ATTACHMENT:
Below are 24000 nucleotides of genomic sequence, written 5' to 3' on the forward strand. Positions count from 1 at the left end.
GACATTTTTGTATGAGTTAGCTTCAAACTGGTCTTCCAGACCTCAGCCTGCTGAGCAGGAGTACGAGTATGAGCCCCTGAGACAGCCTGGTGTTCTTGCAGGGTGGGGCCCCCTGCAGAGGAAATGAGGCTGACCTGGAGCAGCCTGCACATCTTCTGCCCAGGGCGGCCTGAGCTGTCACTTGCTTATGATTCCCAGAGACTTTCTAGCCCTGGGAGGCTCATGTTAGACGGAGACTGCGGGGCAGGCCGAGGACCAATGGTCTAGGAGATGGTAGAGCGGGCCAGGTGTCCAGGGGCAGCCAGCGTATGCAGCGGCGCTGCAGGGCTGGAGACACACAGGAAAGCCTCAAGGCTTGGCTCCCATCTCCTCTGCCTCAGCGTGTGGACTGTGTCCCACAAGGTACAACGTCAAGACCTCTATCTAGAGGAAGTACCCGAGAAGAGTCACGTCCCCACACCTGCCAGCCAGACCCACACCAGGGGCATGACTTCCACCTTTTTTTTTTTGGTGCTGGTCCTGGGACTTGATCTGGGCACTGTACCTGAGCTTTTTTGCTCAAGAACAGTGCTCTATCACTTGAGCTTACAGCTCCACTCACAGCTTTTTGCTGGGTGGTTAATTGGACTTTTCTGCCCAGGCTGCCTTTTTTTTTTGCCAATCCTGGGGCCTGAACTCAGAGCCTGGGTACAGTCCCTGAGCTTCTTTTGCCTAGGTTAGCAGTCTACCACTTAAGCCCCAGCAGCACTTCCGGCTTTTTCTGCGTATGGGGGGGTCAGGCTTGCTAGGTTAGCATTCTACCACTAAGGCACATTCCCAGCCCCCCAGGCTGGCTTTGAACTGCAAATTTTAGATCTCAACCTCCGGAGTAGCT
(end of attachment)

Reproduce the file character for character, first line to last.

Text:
Below are 24000 nucleotides of genomic sequence, written 5' to 3' on the forward strand. Positions count from 1 at the left end.
GACATTTTTGTATGAGTTAGCTTCAAACTGGTCTTCCAGACCTCAGCCTGCTGAGCAGGAGTACGAGTATGAGCCCCTGAGACAGCCTGGTGTTCTTGCAGGGTGGGGCCCCCTGCAGAGGAAATGAGGCTGACCTGGAGCAGCCTGCACATCTTCTGCCCAGGGCGGCCTGAGCTGTCACTTGCTTATGATTCCCAGAGACTTTCTAGCCCTGGGAGGCTCATGTTAGACGGAGACTGCGGGGCAGGCCGAGGACCAATGGTCTAGGAGATGGTAGAGCGGGCCAGGTGTCCAGGGGCAGCCAGCGTATGCAGCGGCGCTGCAGGGCTGGAGACACACAGGAAAGCCTCAAGGCTTGGCTCCCATCTCCTCTGCCTCAGCGTGTGGACTGTGTCCCACAAGGTACAACGTCAAGACCTCTATCTAGAGGAAGTACCCGAGAAGAGTCACGTCCCCACACCTGCCAGCCAGACCCACACCAGGGGCATGACTTCCACCTTTTTTTTTTTGGTGCTGGTCCTGGGACTTGATCTGGGCACTGTACCTGAGCTTTTTTGCTCAAGAACAGTGCTCTATCACTTGAGCTTACAGCTCCACTCACAGCTTTTTGCTGGGTGGTTAATTGGACTTTTCTGCCCAGGCTGCCTTTTTTTTTTGCCAATCCTGGGGCCTGAACTCAGAGCCTGGGTACAGTCCCTGAGCTTCTTTTGCCTAGGTTAGCAGTCTACCACTTAAGCCCCAGCAGCACTTCCGGCTTTTTCTGCGTATGGGGGGGTCAGGCTTGCTAGGTTAGCATTCTACCACTAAGGCACATTCCCAGCCCCCCAGGCTGGCTTTGAACTGCAAATTTTAGATCTCAACCTCCGGAGTAGCT